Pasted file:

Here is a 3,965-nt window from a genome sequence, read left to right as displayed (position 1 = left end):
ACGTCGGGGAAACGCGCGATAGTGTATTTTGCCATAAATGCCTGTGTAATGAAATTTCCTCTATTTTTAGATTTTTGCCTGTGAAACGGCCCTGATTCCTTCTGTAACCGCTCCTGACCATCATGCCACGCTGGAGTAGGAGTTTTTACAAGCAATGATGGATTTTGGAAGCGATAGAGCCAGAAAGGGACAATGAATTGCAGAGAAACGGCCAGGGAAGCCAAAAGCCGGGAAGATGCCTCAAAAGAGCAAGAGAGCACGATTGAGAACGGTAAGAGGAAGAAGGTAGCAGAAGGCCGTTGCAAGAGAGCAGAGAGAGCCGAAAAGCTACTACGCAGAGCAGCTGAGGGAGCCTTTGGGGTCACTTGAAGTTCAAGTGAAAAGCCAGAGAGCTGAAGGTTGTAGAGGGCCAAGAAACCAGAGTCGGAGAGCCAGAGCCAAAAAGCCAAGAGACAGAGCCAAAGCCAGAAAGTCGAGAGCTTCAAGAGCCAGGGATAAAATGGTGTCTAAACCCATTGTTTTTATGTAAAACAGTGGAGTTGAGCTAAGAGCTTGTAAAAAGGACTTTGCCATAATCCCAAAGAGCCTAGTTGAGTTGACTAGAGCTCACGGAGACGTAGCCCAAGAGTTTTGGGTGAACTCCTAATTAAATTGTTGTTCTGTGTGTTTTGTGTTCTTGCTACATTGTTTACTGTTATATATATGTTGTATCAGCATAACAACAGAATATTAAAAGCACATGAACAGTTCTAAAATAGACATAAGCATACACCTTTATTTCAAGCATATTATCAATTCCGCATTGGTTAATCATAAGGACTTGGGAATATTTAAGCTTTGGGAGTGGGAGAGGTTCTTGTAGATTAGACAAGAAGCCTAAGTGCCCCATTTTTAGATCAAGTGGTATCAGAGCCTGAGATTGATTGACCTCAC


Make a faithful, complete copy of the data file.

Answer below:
Here is a 3,965-nt window from a genome sequence, read left to right as displayed (position 1 = left end):
ACGTCGGGGAAACGCGCGATAGTGTATTTTGCCATAAATGCCTGTGTAATGAAATTTCCTCTATTTTTAGATTTTTGCCTGTGAAACGGCCCTGATTCCTTCTGTAACCGCTCCTGACCATCATGCCACGCTGGAGTAGGAGTTTTTACAAGCAATGATGGATTTTGGAAGCGATAGAGCCAGAAAGGGACAATGAATTGCAGAGAAACGGCCAGGGAAGCCAAAAGCCGGGAAGATGCCTCAAAAGAGCAAGAGAGCACGATTGAGAACGGTAAGAGGAAGAAGGTAGCAGAAGGCCGTTGCAAGAGAGCAGAGAGAGCCGAAAAGCTACTACGCAGAGCAGCTGAGGGAGCCTTTGGGGTCACTTGAAGTTCAAGTGAAAAGCCAGAGAGCTGAAGGTTGTAGAGGGCCAAGAAACCAGAGTCGGAGAGCCAGAGCCAAAAAGCCAAGAGACAGAGCCAAAGCCAGAAAGTCGAGAGCTTCAAGAGCCAGGGATAAAATGGTGTCTAAACCCATTGTTTTTATGTAAAACAGTGGAGTTGAGCTAAGAGCTTGTAAAAAGGACTTTGCCATAATCCCAAAGAGCCTAGTTGAGTTGACTAGAGCTCACGGAGACGTAGCCCAAGAGTTTTGGGTGAACTCCTAATTAAATTGTTGTTCTGTGTGTTTTGTGTTCTTGCTACATTGTTTACTGTTATATATATGTTGTATCAGCATAACAACAGAATATTAAAAGCACATGAACAGTTCTAAAATAGACATAAGCATACACCTTTATTTCAAGCATATTATCAATTCCGCATTGGTTAATCATAAGGACTTGGGAATATTTAAGCTTTGGGAGTGGGAGAGGTTCTTGTAGATTAGACAAGAAGCCTAAGTGCCCCATTTTTAGATCAAGTGGTATCAGAGCCTGAGATTGATTGACCTCAC